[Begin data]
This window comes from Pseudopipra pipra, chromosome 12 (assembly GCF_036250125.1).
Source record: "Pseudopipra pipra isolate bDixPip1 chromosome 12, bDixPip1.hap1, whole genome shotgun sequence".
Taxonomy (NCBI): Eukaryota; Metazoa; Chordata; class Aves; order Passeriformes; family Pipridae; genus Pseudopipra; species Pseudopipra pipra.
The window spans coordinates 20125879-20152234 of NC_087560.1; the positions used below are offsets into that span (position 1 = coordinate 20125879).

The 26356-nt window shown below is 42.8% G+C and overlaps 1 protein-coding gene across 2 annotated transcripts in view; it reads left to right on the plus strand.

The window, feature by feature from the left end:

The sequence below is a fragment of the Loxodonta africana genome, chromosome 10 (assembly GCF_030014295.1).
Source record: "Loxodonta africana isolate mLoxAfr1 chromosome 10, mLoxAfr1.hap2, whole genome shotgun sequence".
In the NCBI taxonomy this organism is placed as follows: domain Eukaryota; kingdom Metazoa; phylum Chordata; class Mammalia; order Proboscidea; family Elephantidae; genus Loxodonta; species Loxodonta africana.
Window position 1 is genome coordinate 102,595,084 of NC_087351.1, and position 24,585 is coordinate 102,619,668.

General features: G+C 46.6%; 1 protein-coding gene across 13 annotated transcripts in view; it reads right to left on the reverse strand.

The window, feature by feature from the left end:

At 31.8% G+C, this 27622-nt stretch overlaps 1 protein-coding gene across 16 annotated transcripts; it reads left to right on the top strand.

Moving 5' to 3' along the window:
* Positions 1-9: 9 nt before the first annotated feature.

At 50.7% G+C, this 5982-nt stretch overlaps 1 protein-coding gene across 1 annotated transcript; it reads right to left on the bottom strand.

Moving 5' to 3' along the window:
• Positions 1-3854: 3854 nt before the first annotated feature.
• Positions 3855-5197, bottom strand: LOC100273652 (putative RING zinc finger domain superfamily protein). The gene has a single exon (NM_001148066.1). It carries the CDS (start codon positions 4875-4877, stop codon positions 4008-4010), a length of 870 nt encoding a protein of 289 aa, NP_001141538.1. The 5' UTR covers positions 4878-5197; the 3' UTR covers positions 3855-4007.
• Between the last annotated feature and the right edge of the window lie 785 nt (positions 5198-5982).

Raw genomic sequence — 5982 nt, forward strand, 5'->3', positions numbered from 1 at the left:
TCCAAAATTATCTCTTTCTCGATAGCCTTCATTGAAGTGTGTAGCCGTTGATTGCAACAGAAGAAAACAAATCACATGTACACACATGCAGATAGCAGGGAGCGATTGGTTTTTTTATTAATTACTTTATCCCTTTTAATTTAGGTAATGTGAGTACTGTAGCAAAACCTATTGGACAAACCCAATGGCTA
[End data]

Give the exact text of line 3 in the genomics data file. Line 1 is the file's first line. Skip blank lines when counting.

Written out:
Taxonomy (NCBI): Eukaryota; Metazoa; Chordata; class Aves; order Passeriformes; family Pipridae; genus Pseudopipra; species Pseudopipra pipra.